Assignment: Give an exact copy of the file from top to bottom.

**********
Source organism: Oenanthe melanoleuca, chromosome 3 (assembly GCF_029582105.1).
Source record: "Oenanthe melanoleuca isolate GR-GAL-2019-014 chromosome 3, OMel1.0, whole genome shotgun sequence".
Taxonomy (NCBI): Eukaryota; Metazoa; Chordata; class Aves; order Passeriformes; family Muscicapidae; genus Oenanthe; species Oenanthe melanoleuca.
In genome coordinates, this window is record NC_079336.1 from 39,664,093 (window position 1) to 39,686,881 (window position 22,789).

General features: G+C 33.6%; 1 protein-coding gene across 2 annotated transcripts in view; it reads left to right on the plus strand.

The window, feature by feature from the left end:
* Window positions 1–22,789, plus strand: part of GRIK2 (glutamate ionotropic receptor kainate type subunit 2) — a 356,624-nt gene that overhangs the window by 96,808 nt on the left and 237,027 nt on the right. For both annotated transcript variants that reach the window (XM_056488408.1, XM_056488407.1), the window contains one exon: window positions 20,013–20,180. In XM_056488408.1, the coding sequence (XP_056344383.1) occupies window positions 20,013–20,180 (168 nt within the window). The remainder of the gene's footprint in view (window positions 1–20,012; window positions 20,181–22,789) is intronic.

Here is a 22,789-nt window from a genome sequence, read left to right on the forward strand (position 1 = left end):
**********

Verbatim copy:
Source organism: Oenanthe melanoleuca, chromosome 3 (assembly GCF_029582105.1).
Source record: "Oenanthe melanoleuca isolate GR-GAL-2019-014 chromosome 3, OMel1.0, whole genome shotgun sequence".
Taxonomy (NCBI): Eukaryota; Metazoa; Chordata; class Aves; order Passeriformes; family Muscicapidae; genus Oenanthe; species Oenanthe melanoleuca.
In genome coordinates, this window is record NC_079336.1 from 39,664,093 (window position 1) to 39,686,881 (window position 22,789).

General features: G+C 33.6%; 1 protein-coding gene across 2 annotated transcripts in view; it reads left to right on the plus strand.

The window, feature by feature from the left end:
* Window positions 1–22,789, plus strand: part of GRIK2 (glutamate ionotropic receptor kainate type subunit 2) — a 356,624-nt gene that overhangs the window by 96,808 nt on the left and 237,027 nt on the right. For both annotated transcript variants that reach the window (XM_056488408.1, XM_056488407.1), the window contains one exon: window positions 20,013–20,180. In XM_056488408.1, the coding sequence (XP_056344383.1) occupies window positions 20,013–20,180 (168 nt within the window). The remainder of the gene's footprint in view (window positions 1–20,012; window positions 20,181–22,789) is intronic.

Here is a 22,789-nt window from a genome sequence, read left to right on the forward strand (position 1 = left end):